Meanwhile, the second-tier adversaries China and Russia know that the possessor of nuclear primacy wouldn’t dare exercise its advantage, so they can push back with asymmetrical tactics—propaganda, diplomacy, alliance formation, economic ties, support for the superpower’s adversaries in regional wars, support for adversaries’ dissidents, and so on. The nations of the world have more urgent things to do than to get caught up in this game, but this is the distraction that nuclear weapons bring on.

Violating the Nuclear Non-Proliferation Treaty (NPT), in word and/or in spirit

Of all the treaties concerning nuclear weapons, none is more important than the NPT. [4] It is also fatally flawed because it has allowed the nuclear powers to get away with saying that whatever is not forbidden is allowed. The wording of the treaty does not clearly require and set a timeline for disarmament, and it doesn’t specifically forbid the “sharing” of nuclear weapons and the provision of nuclear “umbrellas” to allies. Finally, it gives all signatories the right to develop nuclear energy, under the mistaken belief that the proliferation of nuclear waste can be controlled in a way that doesn’t lead to fissionable waste products being used to make weapons. Even if this level of control could be achieved, much of the global population now considers the existence of nuclear waste to be an unacceptable ecological hazard and burden on future generations. The Three Mile Island, Chernobyl and Fukushima meltdowns all happened after the treaty was drafted in the late 1960s.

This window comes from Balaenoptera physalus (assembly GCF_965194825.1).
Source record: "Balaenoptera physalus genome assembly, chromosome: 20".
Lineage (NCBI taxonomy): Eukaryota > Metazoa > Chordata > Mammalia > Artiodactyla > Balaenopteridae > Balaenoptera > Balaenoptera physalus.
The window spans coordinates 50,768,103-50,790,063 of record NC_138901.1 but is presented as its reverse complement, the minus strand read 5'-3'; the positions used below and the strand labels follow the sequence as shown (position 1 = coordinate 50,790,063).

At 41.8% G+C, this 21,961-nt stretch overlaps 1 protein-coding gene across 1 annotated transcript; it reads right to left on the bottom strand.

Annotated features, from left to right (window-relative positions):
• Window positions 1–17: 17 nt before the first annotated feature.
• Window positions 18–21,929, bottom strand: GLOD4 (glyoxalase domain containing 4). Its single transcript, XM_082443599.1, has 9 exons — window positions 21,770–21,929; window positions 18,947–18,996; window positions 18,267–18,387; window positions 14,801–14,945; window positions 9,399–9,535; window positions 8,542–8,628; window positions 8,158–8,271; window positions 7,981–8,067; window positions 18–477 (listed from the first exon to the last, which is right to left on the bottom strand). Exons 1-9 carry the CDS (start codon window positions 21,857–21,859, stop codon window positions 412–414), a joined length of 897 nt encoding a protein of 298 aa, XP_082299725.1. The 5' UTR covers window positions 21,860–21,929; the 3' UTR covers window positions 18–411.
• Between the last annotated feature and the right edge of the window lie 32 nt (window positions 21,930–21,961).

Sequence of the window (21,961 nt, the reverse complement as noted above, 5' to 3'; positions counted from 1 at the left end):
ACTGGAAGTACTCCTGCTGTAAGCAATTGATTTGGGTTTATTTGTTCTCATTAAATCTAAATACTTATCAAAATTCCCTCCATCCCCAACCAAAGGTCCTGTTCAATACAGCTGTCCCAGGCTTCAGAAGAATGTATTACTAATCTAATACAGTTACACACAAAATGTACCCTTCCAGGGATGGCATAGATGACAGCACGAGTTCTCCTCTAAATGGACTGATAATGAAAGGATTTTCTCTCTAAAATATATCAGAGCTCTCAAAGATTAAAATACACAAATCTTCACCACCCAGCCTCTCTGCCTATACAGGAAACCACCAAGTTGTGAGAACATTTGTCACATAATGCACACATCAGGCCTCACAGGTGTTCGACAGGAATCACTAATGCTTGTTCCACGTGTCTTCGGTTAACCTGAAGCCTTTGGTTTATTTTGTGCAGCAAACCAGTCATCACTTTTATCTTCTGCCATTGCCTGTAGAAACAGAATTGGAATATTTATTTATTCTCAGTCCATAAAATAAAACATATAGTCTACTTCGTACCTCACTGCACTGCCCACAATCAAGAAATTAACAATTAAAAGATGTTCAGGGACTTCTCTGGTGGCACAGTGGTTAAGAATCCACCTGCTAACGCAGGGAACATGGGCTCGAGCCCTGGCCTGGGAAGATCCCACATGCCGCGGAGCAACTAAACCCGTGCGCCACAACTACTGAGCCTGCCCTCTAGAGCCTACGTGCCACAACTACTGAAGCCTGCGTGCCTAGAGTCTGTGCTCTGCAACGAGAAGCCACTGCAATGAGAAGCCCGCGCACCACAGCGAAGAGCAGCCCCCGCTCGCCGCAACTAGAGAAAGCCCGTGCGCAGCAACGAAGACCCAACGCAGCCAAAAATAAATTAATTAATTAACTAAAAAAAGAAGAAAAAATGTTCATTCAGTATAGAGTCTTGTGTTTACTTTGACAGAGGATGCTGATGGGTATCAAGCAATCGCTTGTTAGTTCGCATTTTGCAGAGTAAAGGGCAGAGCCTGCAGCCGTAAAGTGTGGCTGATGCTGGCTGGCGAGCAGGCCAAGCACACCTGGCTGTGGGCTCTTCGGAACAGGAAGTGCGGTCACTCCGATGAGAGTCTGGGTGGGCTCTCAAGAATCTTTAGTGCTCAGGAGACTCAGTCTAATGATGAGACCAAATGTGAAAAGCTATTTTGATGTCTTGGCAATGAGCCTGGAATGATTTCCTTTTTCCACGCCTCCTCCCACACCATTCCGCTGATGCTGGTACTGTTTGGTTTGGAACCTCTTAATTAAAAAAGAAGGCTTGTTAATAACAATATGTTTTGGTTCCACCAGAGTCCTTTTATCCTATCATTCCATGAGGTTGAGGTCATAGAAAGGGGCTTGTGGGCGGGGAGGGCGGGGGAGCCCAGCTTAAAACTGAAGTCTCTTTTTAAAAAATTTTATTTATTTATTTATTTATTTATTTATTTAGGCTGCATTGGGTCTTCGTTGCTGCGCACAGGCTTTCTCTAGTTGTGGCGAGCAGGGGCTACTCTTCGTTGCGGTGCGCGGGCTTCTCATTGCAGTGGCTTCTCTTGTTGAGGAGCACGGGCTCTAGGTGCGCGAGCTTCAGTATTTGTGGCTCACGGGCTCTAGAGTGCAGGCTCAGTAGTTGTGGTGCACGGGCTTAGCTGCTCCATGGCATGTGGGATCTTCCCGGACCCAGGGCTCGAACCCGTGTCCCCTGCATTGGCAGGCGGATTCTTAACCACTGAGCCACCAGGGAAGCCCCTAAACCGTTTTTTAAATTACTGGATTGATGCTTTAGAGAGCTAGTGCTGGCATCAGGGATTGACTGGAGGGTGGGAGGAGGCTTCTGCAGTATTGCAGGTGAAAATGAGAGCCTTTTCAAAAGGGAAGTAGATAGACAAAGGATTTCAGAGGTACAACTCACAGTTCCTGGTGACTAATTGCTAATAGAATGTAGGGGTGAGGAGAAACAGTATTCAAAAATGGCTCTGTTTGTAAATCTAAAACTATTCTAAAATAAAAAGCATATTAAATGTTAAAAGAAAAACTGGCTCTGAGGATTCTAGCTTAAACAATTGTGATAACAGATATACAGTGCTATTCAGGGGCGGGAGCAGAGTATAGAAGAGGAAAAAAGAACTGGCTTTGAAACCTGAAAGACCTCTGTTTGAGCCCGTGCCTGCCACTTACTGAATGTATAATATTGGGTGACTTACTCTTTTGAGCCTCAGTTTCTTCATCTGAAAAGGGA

One can only conclude from the failure of the treaty to lead to disarmament that the flaws in it are the very reason that it exists at all. If it didn’t provide loopholes to the nuclear powers, they never would have signed it. The Comprehensive Test Ban Treaty also has an escape clause that allows the US to resume testing if confidence is ever lost in the viability of the nuclear arsenal. [5]

Nuclear Sharing

The United States shares nuclear weapons with several countries in NATO—The Netherlands, Belgium, Germany, Italy, and Turkey. [6] The UK and France have their own nukes. The weapons remain under American control while on NATO bases, but soldiers of the host countries are trained in how to take over bombing missions in the event of war. The NPT prohibits the transfer of nuclear weapons, but since the weapons remain under American possession and control, the US claims this is not a treaty violation. The weapons would be transferred only after war has been declared, in which case the treaty would no longer be in force. This of course is absurd hair-splitting and a violation of the spirit of the treaty.